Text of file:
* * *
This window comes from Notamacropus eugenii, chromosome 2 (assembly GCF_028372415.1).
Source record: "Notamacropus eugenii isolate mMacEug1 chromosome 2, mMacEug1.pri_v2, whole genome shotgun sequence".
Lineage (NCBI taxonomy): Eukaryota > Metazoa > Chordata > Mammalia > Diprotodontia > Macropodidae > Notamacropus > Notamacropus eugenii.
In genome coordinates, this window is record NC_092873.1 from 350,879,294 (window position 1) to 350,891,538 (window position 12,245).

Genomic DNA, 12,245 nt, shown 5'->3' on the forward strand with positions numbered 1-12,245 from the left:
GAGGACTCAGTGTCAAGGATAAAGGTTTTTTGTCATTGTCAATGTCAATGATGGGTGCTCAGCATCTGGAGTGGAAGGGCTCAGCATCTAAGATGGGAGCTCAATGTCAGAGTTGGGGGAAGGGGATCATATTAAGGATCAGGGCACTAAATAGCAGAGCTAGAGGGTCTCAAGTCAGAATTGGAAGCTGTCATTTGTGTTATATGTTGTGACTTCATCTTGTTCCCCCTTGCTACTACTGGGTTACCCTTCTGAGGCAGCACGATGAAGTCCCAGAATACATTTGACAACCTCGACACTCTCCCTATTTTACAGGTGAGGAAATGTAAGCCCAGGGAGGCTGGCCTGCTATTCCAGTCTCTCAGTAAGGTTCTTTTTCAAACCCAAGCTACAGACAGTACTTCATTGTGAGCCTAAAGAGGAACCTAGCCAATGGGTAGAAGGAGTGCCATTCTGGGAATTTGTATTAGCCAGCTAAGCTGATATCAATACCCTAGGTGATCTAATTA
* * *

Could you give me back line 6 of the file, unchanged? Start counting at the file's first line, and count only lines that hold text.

GAGGACTCAGTGTCAAGGATAAAGGTTTTTTGTCATTGTCAATGTCAATGATGGGTGCTCAGCATCTGGAGTGGAAGGGCTCAGCATCTAAGATGGGAGCTCAATGTCAGAGTTGGGGGAAGGGGATCATATTAAGGATCAGGGCACTAAATAGCAGAGCTAGAGGGTCTCAAGTCAGAATTGGAAGCTGTCATTTGTGTTATATGTTGTGACTTCATCTTGTTCCCCCTTGCTACTACTGGGTTACCCTTCTGAGGCAGCACGATGAAGTCCCAGAATACATTTGACAACCTCGACACTCTCCCTATTTTACAGGTGAGGAAATGTAAGCCCAGGGAGGCTGGCCTGCTATTCCAGTCTCTCAGTAAGGTTCTTTTTCAAACCCAAGCTACAGACAGTACTTCATTGTGAGCCTAAAGAGGAACCTAGCCAATGGGTAGAAGGAGTGCCATTCTGGGAATTTGTATTAGCCAGCTAAGCTGATATCAATACCCTAGGTGATCTAATTA